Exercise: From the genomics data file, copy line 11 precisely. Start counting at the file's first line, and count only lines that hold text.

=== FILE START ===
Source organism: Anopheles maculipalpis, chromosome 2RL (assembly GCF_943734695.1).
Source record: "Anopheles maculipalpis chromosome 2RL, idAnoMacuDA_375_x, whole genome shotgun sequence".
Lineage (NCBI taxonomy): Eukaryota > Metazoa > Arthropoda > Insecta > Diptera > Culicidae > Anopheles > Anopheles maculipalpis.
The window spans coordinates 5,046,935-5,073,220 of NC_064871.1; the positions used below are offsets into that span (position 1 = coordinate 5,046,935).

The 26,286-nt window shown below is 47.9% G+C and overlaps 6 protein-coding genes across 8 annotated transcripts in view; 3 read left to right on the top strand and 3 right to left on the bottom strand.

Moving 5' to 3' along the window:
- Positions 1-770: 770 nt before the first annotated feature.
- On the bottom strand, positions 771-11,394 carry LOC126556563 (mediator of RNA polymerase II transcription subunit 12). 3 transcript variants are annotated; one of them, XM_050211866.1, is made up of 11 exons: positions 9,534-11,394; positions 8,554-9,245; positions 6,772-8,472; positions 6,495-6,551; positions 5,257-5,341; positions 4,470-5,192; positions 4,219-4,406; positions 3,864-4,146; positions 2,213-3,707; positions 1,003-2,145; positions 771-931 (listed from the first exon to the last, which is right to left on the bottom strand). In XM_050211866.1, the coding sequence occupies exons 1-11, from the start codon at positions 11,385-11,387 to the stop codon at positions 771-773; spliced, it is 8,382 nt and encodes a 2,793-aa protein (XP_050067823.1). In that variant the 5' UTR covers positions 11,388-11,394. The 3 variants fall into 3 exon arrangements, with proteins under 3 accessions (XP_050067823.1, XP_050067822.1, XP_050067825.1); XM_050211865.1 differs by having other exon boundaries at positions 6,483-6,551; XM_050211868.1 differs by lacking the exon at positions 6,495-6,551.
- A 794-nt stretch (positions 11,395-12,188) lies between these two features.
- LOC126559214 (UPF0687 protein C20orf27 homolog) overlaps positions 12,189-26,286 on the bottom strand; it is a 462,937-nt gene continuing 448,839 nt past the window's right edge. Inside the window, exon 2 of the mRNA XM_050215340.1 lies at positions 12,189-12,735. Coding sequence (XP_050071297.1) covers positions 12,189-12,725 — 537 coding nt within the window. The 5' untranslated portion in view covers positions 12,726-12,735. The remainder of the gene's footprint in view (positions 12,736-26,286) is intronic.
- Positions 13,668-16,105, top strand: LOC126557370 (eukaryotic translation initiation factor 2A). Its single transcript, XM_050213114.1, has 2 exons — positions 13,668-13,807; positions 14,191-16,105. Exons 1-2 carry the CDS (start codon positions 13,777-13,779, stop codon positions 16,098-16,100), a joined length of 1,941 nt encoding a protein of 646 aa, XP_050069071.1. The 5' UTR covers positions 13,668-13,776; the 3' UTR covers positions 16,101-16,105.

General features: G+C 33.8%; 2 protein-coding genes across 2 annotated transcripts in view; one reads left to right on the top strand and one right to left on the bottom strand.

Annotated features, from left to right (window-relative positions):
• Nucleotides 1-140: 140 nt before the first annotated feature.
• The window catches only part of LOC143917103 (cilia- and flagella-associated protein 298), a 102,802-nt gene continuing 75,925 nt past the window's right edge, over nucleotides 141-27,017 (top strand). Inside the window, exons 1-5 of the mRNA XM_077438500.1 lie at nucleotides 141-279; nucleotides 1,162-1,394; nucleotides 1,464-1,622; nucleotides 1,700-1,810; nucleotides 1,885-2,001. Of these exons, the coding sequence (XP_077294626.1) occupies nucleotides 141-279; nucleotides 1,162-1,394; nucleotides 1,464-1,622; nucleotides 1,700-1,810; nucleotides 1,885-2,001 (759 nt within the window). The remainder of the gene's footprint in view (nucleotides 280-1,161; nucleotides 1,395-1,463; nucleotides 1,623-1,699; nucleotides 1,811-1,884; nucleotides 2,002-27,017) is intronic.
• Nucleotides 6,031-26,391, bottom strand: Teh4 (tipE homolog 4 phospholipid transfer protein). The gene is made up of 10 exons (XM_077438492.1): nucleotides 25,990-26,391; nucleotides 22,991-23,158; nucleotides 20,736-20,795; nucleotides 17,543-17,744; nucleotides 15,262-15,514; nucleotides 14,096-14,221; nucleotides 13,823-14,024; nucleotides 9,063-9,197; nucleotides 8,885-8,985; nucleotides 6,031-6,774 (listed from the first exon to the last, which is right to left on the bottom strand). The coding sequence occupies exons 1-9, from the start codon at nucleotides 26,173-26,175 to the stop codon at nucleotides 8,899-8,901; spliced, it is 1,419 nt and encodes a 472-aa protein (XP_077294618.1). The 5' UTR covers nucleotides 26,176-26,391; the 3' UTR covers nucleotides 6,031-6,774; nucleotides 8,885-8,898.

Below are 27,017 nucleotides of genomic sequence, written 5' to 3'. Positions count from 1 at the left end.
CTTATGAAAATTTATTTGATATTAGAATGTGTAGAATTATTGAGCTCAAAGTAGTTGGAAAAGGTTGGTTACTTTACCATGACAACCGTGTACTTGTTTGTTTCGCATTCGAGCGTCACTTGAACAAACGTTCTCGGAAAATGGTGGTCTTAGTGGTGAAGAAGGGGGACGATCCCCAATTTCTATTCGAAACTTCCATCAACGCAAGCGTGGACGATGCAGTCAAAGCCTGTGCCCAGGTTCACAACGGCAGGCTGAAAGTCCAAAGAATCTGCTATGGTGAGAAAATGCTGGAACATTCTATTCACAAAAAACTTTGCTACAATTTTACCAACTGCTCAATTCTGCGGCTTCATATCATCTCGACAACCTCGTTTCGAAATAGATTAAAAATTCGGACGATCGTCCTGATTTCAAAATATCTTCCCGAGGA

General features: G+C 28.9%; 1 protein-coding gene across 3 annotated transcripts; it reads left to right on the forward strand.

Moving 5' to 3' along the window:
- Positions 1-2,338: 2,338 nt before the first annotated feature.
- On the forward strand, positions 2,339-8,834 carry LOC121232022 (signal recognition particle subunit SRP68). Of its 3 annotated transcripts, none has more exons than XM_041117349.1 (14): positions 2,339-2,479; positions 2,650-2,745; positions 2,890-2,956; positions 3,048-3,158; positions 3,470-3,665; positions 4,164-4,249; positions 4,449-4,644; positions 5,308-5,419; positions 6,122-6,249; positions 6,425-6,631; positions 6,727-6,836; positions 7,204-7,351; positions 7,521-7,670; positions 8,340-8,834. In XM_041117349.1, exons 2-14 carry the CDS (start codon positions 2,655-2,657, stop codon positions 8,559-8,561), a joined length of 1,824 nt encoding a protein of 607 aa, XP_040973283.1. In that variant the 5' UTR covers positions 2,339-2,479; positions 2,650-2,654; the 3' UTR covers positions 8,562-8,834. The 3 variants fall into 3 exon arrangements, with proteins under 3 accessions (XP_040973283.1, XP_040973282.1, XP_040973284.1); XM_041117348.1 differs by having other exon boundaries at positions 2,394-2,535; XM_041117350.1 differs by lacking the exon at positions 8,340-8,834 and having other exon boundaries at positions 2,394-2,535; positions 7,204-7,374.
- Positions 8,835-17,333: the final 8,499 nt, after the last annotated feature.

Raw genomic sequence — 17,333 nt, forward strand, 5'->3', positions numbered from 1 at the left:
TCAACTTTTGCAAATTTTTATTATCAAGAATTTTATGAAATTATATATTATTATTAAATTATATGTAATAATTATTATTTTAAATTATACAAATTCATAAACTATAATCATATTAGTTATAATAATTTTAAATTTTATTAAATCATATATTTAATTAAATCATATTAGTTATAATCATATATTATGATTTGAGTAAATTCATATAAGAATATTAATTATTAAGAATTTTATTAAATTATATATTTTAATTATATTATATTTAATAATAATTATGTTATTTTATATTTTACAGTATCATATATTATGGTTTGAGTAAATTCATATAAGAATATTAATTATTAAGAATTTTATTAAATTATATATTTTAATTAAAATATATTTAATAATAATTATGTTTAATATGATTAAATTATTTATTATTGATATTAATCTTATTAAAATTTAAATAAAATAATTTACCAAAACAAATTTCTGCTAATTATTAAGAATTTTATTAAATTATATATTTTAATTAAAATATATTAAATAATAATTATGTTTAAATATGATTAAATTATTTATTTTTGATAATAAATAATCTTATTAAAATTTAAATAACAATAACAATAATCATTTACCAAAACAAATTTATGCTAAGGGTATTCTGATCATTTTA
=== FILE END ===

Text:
- Positions 13,668-16,105, top strand: LOC126557370 (eukaryotic translation initiation factor 2A). Its single transcript, XM_050213114.1, has 2 exons — positions 13,668-13,807; positions 14,191-16,105. Exons 1-2 carry the CDS (start codon positions 13,777-13,779, stop codon positions 16,098-16,100), a joined length of 1,941 nt encoding a protein of 646 aa, XP_050069071.1. The 5' UTR covers positions 13,668-13,776; the 3' UTR covers positions 16,101-16,105.